[On the Musical Composition, "Ermanaric."]1
It was Michaelmas2 1861 when I started and finished in a few days the extant fragment of the Ermanaric Symphony; written for two pianos after the model of the Dante Symphony,3 with which, shortly before, I had acquainted myself. It was a time when the Ermanaric piece moved me more intensely than ever, I was still too deeply moved for poetry and not yet distanced enough to create an objective drama; but in music I succeed in expressing the mood that the Ermanaric saga utterly incarnated in me. Nevertheless, I was still undecided as to whether I should christen the piece "Ermanaric Symphony" or "Serbia," since I had planned to include the emotions of the Slavic people in a composition, like Liszt did in "Hungaria," moreover, since I could not yet impartially analyze and only guessed what I had expressed therein. Now it's just one year later when I find precisely in it the moods, the changes of feelings which push and press themselves, often suddenly and harshly, in which the central figures of the Ermanaric piece work their way through and then fulfill my soul.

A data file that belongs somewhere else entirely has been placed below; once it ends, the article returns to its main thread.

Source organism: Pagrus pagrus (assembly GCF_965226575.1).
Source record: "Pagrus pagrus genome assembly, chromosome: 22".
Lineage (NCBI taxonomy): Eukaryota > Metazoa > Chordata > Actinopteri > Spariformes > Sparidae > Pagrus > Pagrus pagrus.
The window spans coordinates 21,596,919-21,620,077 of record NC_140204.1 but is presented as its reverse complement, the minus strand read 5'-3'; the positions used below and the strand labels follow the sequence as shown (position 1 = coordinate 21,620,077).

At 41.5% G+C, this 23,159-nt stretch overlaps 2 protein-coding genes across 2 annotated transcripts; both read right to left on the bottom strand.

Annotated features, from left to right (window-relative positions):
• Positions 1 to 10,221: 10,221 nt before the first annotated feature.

Now with the revision of the fragment I have tried to reflect a more precise version that was often only something outlined in the first version. I inserted some missing moments,4 the ending in particular is entirely new and its ferocity surpasses by far what I presented in the first version.
However, I have depicted neither Goths nor Germans, they are—I dare assert it—Hungarians; the material is borne from the [....]